The buy, EPB's 15th in less than two years, is aimed at bulking up EPB's integrated marketing capabilities and comes only days after the privately held agency snatched up Ketchum Advertising, Pittsburgh.
President-CEO Jeb Brown said the purchase will allow the company, as of today renamed EPB Communications, to become less reliant on advertising and more skilled in faster-growing areas of marketing.
"The world is changing. You can't be a one-trick pony anymore. In order to reach audiences, advertising certainly plays a role but by no means is it sufficient," he said. "It is important that you have the critical mass and the scope to provide services to big clients."
Mr. Brown wouldn't disclose the price for New York-based Palmer, the No. 23 media service, which will keep its name and will not relocate to EPB's offices. Palmer has $350 million in billings and counts among its clients Dutch Boy paints, Marine Midland Bank, Siemens Corp. and Church & Dwight Co.
PFIZER LOSS NOT AN ISSUE
Mr. Brown denied that Palmer's December loss of the $200 million Pfizer account to Carat/MBS, New York, played a part in the media shop's putting itself up for sale.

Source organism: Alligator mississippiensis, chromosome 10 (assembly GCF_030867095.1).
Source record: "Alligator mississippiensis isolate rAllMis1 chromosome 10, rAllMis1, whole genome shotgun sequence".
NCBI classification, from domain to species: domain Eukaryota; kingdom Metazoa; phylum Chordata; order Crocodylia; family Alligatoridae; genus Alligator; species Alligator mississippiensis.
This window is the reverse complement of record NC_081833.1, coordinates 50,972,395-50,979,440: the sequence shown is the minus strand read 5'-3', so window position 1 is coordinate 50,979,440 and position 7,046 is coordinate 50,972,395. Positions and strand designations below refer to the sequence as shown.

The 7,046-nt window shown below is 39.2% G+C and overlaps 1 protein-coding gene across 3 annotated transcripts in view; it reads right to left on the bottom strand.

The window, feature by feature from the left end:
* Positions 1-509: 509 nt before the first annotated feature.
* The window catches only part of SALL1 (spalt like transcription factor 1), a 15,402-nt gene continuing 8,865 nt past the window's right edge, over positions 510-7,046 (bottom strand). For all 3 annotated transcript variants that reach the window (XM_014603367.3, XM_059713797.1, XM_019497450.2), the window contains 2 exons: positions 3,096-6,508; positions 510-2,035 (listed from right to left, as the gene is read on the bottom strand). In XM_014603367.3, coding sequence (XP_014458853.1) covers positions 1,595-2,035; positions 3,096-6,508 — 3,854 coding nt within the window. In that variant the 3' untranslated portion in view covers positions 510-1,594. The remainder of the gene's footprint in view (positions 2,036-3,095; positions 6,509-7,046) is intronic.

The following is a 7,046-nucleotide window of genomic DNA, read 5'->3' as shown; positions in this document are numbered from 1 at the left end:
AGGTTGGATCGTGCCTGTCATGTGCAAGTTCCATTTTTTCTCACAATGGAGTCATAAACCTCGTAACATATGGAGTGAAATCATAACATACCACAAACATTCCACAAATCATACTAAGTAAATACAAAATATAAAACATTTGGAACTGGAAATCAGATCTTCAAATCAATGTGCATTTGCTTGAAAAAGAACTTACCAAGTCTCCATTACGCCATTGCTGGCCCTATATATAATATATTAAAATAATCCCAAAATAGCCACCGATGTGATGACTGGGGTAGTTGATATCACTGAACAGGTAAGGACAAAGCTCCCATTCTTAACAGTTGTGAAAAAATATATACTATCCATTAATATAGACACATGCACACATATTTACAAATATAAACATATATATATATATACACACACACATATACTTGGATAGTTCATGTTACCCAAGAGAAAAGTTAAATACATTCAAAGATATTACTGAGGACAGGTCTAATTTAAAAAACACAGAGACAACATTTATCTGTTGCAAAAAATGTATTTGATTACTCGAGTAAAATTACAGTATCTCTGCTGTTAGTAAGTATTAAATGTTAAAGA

He said EPB Communications' in-house media department would continue to do some buying and planning, adding that no other media acquisitions were in the cards.
He is, however, mulling a handful of other acquisitions by yearend. Although he wouldn't be specific, he suggested management consulting, interactive and other marketing services-type shops are being eyed.
Ketchum's Pittsburgh office was acquired from Omnicom Group and will be renamed Egan/St. James. It will become an EPB Partners unit. The three units of the newly named EPB Communications are ad agency Earle Palmer Brown; EPB Partners; and EPB Interactive, formed to hold Montgomery & Partners, Redding, Pa., acquired in mid-July.
EPB has boosted its billings substantially in the past two years, largely by smaller purchases. At the beginning of this year, billings were $612.5 million, but they now exceed $1 billion.
The ad agency earlier this summer restructured its four offices in Connecticut, New York, Philadelphia and Bethesda, Md., into a non-geographic-specific network, consolidating profit and loss responsibilities into one balance sheet.
Although Mr. Brown said acquisitions will account for about 75% of growth in the near term, new clients have contributed. Since January, the agency has won the American Bankers Association and Advanstar accounts. It also has picked up business from marketers such as American Isuzu Motors' commercial van division,